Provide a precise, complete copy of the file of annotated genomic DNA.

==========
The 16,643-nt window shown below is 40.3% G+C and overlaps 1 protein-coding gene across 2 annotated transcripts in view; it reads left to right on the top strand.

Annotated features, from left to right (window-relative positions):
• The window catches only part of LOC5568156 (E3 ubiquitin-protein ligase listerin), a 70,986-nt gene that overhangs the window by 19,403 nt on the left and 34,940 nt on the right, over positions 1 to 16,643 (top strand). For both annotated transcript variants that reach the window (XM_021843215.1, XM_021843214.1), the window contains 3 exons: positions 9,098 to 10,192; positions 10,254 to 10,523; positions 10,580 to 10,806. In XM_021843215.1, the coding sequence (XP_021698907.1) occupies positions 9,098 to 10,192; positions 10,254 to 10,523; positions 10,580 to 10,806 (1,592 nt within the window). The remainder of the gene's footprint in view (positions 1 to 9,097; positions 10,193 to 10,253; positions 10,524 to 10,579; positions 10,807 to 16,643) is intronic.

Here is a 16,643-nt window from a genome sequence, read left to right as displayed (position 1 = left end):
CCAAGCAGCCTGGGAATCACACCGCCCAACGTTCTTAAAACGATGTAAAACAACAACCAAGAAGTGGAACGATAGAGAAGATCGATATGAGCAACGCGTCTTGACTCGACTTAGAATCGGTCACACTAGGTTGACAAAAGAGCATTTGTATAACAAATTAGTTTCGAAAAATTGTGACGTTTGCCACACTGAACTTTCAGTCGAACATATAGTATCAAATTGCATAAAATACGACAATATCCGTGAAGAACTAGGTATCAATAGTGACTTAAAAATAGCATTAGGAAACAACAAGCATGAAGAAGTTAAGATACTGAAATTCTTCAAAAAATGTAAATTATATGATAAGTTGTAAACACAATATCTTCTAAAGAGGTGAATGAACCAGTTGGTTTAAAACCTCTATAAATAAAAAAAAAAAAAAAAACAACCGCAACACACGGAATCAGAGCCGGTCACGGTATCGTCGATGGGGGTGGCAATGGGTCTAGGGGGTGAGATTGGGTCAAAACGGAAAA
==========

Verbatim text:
The 16,643-nt window shown below is 40.3% G+C and overlaps 1 protein-coding gene across 2 annotated transcripts in view; it reads left to right on the top strand.

Annotated features, from left to right (window-relative positions):
• The window catches only part of LOC5568156 (E3 ubiquitin-protein ligase listerin), a 70,986-nt gene that overhangs the window by 19,403 nt on the left and 34,940 nt on the right, over positions 1 to 16,643 (top strand). For both annotated transcript variants that reach the window (XM_021843215.1, XM_021843214.1), the window contains 3 exons: positions 9,098 to 10,192; positions 10,254 to 10,523; positions 10,580 to 10,806. In XM_021843215.1, the coding sequence (XP_021698907.1) occupies positions 9,098 to 10,192; positions 10,254 to 10,523; positions 10,580 to 10,806 (1,592 nt within the window). The remainder of the gene's footprint in view (positions 1 to 9,097; positions 10,193 to 10,253; positions 10,524 to 10,579; positions 10,807 to 16,643) is intronic.

Here is a 16,643-nt window from a genome sequence, read left to right as displayed (position 1 = left end):
CCAAGCAGCCTGGGAATCACACCGCCCAACGTTCTTAAAACGATGTAAAACAACAACCAAGAAGTGGAACGATAGAGAAGATCGATATGAGCAACGCGTCTTGACTCGACTTAGAATCGGTCACACTAGGTTGACAAAAGAGCATTTGTATAACAAATTAGTTTCGAAAAATTGTGACGTTTGCCACACTGAACTTTCAGTCGAACATATAGTATCAAATTGCATAAAATACGACAATATCCGTGAAGAACTAGGTATCAATAGTGACTTAAAAATAGCATTAGGAAACAACAAGCATGAAGAAGTTAAGATACTGAAATTCTTCAAAAAATGTAAATTATATGATAAGTTGTAAACACAATATCTTCTAAAGAGGTGAATGAACCAGTTGGTTTAAAACCTCTATAAATAAAAAAAAAAAAAAAAACAACCGCAACACACGGAATCAGAGCCGGTCACGGTATCGTCGATGGGGGTGGCAATGGGTCTAGGGGGTGAGATTGGGTCAAAACGGAAAA